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    • "Internet gaming disorder (IGD), the most prevalent subtype (57.5 percent) of Internet addiction disorder (IAD) (Chen et al. 2014), is defined as persistent and recurrent use of the Internet to engage in games (American Psychiatric Association 2013). As with other addictions, IGD is associated with numerous negative consequences across multiple domains, including physical health, academic performance, psychosocial functioning and interpersonal relationships (Kuss and Griffiths 2012; Petry et al. 2014). "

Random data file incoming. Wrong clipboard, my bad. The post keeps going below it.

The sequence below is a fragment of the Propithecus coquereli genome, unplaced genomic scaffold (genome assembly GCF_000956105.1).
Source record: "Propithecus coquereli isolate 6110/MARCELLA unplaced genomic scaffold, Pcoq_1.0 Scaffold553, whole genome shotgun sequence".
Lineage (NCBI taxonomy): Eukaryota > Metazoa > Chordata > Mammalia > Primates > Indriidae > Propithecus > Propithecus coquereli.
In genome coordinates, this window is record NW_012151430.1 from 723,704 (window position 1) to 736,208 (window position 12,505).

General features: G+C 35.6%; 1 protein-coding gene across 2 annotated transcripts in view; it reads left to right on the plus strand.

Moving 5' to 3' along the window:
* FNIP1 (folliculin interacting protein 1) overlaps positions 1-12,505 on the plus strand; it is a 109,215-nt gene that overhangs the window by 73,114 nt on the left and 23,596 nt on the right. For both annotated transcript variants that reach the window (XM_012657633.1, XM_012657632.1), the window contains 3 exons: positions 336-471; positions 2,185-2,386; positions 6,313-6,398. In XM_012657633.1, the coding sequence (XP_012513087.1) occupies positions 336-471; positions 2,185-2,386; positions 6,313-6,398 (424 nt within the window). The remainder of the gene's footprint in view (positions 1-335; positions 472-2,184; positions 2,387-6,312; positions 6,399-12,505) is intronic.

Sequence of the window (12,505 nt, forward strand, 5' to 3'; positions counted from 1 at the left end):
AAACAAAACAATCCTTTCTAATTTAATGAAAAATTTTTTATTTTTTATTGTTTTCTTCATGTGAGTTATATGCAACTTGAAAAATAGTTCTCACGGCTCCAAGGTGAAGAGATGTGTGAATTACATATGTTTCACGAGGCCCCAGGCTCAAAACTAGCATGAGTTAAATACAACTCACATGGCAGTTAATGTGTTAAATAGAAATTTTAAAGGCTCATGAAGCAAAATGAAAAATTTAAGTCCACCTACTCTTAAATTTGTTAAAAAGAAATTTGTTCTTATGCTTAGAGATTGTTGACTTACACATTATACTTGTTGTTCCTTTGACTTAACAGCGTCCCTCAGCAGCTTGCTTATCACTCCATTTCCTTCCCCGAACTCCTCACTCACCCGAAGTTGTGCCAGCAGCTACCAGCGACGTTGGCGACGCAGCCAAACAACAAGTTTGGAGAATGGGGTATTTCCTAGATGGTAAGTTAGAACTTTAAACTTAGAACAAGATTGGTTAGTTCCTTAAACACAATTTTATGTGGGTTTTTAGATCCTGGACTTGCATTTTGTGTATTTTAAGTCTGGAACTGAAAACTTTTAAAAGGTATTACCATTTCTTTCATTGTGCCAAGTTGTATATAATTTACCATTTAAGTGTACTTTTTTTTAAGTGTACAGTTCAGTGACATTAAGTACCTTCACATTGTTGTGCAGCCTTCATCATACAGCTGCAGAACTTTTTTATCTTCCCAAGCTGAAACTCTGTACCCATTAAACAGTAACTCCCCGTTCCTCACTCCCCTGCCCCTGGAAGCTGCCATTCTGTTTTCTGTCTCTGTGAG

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    ABSTRACT: Studies conducted in drug addiction suggest a transition in processing of drug-related cues from the ventral to the dorsal component of the striatum. However, this process has not been studied in a behavioral addiction. Assessment of this process in a non-drug addiction can provide insight into the pathophysiology of both substance and behavioral addictions. Thirty-nine male Internet gaming disorder (IGD) subjects and 23 male matched healthy controls (HCs) participated in functional magnetic resonance imaging during performance of a cue-reactivity task involving alternating presentation of Internet gaming-related stimuli (game cues) and general Internet surfing-related stimuli (control cues). Cue-induced neural activations in the ventral and dorsal striatum (DS) were compared between IGD and HC participants. Associations between cue-reactivity within these regions and cue-induced craving and severity and duration of IGD were also explored. IGD participants exhibited higher cue-induced activations within both the ventral and DS when compared with HCs. Within the IGD group, activity within the left ventral striatum (VS) was correlated negatively with cue-induced craving; positive associations were found between activations within the DS (right putamen, pallidum and left caudate) and duration of IGD. Cue-induced activity within the left putamen was negatively associated with right VS volumes among IGD participants. Consistent with studies in substance addictions, our results suggest that a transition from ventral to dorsal striatal processing may occur among individuals with IGD, a condition without the impact of substance intake.